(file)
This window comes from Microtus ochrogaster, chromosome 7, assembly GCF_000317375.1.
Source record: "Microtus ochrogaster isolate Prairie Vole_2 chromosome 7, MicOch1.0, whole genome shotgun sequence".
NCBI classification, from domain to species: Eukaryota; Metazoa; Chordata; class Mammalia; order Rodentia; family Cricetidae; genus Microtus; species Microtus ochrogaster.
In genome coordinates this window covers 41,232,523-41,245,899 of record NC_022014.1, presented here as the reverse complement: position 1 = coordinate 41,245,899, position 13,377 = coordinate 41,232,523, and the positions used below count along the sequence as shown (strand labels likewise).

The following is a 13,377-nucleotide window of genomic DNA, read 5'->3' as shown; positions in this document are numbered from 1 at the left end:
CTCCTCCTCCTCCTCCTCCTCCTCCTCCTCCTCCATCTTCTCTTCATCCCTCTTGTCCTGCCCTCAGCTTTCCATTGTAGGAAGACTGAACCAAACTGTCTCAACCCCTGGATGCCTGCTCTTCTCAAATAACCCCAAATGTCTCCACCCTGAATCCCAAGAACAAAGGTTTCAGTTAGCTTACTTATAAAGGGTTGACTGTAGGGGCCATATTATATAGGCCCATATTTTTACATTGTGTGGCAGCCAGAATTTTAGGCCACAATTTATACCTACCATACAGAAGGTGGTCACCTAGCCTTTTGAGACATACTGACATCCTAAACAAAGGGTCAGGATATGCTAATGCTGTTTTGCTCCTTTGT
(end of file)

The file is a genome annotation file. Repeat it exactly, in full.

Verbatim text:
This window comes from Microtus ochrogaster, chromosome 7, assembly GCF_000317375.1.
Source record: "Microtus ochrogaster isolate Prairie Vole_2 chromosome 7, MicOch1.0, whole genome shotgun sequence".
NCBI classification, from domain to species: Eukaryota; Metazoa; Chordata; class Mammalia; order Rodentia; family Cricetidae; genus Microtus; species Microtus ochrogaster.
In genome coordinates this window covers 41,232,523-41,245,899 of record NC_022014.1, presented here as the reverse complement: position 1 = coordinate 41,245,899, position 13,377 = coordinate 41,232,523, and the positions used below count along the sequence as shown (strand labels likewise).

The following is a 13,377-nucleotide window of genomic DNA, read 5'->3' as shown; positions in this document are numbered from 1 at the left end:
CTCCTCCTCCTCCTCCTCCTCCTCCTCCTCCTCCATCTTCTCTTCATCCCTCTTGTCCTGCCCTCAGCTTTCCATTGTAGGAAGACTGAACCAAACTGTCTCAACCCCTGGATGCCTGCTCTTCTCAAATAACCCCAAATGTCTCCACCCTGAATCCCAAGAACAAAGGTTTCAGTTAGCTTACTTATAAAGGGTTGACTGTAGGGGCCATATTATATAGGCCCATATTTTTACATTGTGTGGCAGCCAGAATTTTAGGCCACAATTTATACCTACCATACAGAAGGTGGTCACCTAGCCTTTTGAGACATACTGACATCCTAAACAAAGGGTCAGGATATGCTAATGCTGTTTTGCTCCTTTGT